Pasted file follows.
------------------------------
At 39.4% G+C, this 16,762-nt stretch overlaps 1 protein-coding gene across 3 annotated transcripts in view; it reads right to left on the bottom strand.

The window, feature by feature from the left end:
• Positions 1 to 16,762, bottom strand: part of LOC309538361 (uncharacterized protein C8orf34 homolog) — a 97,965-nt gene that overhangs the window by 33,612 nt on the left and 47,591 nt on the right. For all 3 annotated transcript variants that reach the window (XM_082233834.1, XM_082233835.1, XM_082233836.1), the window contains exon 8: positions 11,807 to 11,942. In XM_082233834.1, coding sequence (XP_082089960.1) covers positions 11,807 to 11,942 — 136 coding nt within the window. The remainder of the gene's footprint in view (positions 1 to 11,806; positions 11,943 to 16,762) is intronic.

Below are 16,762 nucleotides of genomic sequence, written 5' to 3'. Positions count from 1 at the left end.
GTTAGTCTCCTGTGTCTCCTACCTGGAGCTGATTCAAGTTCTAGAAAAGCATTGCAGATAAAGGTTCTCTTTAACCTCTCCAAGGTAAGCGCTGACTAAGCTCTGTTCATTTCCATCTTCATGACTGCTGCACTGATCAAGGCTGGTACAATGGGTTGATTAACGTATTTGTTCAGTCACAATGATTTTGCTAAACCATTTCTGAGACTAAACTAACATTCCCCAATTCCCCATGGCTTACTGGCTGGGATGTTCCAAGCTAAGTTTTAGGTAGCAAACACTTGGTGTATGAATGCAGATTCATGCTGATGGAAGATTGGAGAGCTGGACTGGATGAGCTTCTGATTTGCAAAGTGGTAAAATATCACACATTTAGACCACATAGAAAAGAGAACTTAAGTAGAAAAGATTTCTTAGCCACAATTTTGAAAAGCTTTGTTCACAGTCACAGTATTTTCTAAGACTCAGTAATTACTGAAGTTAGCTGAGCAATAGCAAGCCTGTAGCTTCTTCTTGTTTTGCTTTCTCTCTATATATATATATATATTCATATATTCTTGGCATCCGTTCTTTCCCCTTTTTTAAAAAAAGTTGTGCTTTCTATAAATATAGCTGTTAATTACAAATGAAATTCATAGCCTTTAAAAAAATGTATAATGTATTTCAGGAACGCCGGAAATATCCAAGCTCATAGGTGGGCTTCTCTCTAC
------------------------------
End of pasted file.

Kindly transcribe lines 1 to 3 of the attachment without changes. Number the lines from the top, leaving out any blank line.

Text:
At 39.4% G+C, this 16,762-nt stretch overlaps 1 protein-coding gene across 3 annotated transcripts in view; it reads right to left on the bottom strand.

The window, feature by feature from the left end:
• Positions 1 to 16,762, bottom strand: part of LOC309538361 (uncharacterized protein C8orf34 homolog) — a 97,965-nt gene that overhangs the window by 33,612 nt on the left and 47,591 nt on the right. For all 3 annotated transcript variants that reach the window (XM_082233834.1, XM_082233835.1, XM_082233836.1), the window contains exon 8: positions 11,807 to 11,942. In XM_082233834.1, coding sequence (XP_082089960.1) covers positions 11,807 to 11,942 — 136 coding nt within the window. The remainder of the gene's footprint in view (positions 1 to 11,806; positions 11,943 to 16,762) is intronic.